There’s nothing Brian Gilbert from Trikes NZ in Levin likes more than a good old Kiwi challenge to solve.
Dell and The Project have been recognising New Zealanders making a positive social impact in the community through the Change Maker initiative. Brian has been selected as this month’s winner.
The idea behind Trikes NZ began more than 25 years ago after staff from Kimberley psychopaedic hospital in Levin came to Brian’s well-known bike shop asking whether he could help patients with disabilities - to help them keep safely fit and exercisingse safely.
Using typical Kiwi ingenuity it became clear tricycles were the best options to use. Since then Brian has helped ‘hundreds’ of people, many children with disabilities or conditions, become mobile.
He specifically designs the trikes to fit each person’s body shape and legs.
"I don’t think two people have ever been the same. Each child is so different. This means I need to be adaptable and think outside the square. I’m always upfront with families and tell them about what I think can be done," he says. "But I’ll always have a go. And when we succeed we’ll celebrate and say - 'yes it works!"
Brian is constantly inspired by the people he helps. If you search for him on the internet you’ll find countless images of smiling children with their new trikes, surrounded by happy family members.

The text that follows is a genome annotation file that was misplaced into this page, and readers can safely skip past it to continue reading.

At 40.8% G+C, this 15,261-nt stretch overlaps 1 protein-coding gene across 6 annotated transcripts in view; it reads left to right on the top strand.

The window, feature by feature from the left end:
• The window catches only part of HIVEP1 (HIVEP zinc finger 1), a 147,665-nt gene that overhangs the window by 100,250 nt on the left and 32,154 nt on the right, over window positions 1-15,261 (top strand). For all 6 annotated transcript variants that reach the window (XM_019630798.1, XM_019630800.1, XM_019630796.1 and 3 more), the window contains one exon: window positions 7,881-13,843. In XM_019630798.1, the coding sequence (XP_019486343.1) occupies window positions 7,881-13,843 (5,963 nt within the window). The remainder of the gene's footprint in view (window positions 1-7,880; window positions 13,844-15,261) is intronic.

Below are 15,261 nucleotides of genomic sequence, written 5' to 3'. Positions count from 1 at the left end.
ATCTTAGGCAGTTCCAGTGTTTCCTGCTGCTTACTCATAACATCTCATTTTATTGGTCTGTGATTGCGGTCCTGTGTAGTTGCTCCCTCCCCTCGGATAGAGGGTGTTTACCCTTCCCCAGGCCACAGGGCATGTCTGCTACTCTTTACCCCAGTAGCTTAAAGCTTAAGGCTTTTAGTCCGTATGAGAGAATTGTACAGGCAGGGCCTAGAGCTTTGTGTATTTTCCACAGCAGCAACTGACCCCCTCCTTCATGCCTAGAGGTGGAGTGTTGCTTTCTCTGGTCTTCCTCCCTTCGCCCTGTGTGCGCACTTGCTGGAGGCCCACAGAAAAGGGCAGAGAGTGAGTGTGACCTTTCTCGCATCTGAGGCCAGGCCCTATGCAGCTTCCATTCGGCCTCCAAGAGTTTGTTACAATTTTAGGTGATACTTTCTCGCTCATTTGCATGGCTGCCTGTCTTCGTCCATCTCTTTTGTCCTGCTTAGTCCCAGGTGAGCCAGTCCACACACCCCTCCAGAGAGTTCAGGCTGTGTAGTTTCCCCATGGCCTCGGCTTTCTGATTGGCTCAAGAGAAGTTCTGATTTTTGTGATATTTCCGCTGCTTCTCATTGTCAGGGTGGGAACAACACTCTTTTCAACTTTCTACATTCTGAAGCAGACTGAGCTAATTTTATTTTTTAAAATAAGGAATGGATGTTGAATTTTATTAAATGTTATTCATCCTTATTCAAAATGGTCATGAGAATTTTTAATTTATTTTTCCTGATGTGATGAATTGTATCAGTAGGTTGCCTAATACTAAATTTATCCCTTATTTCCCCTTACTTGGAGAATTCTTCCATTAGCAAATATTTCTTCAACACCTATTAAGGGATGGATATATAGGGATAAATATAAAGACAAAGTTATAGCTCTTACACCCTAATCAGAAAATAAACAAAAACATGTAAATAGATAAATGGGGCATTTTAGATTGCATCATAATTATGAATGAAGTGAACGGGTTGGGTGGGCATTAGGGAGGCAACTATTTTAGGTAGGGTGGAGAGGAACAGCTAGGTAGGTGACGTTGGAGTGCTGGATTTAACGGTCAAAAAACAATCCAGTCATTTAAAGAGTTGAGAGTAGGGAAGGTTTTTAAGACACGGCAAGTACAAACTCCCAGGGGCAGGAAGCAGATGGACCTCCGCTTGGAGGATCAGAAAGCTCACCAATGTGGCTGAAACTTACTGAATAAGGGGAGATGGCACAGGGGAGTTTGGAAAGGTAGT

“We once went to Riccarton Mall where we met a Mum whose son was in a wheelchair. His face lit up when he tried the trike for the first time, and when his mum saw her son so happy she started to cry.”
“The best thing about what we do is how happy families become. Because the family can now go and do stuff together. People with disabilities can join their families and partners, and get out and be a part of life.”
For 11 years from 2001, Brian was New Zealand’s national paralympic coach, attending two Olympics, the Paralympics in Beijing, and 11 world championships with disabled athletes.
“The athletes are quite phenomenal and the camaraderie between everyone is amazing. The athletes can achieve so much - both physically and mentally.”
“Also when we Kiwis turn up at these competitions everyone comes over to see what we’re doing,” he says. “The mechanics from other countries always come and chew the fat with us. As they know how innovative Kiwis can be,” he says.
Brian admits the technology and engineering involved with the trikes keeps changing and evolving. He enjoys sharing ideas with others about what could work. He’ll often sit with ‘young ones’ to swap ideas.
“Every year we go to Germany, and we’re usually so impressed with what they are doing over in Europe. But I always think that looks great, but we Kiwis can do better.”
In the future, Brian is looking to send more trikes to Australia to help people over there. He says he’ll ‘never retire’ as he enjoys helping others too much but admits he now appreciates the help and ideas of ‘young ones’.
Right now, post lockdown, you’ll find him back travelling around New Zealand for his Trikes NZ roadshows. “People come up to us at these roadshows and we help them find the best option. They’ll say my son or daughter can’t do this, and we’ll find a solution.”
Brian points out it’s not just him, but a whole community that helps realise people’s dreams. But we can’t help but feel Brian’s classic Kiwi ingenuity has inspired so many across the country.
If you know someone else who goes that extra mile to support and shape a better future for their communities, nominate them here and they could be a winner of a brand new Dell XPS 13 laptop.
This article is brought to you by Dell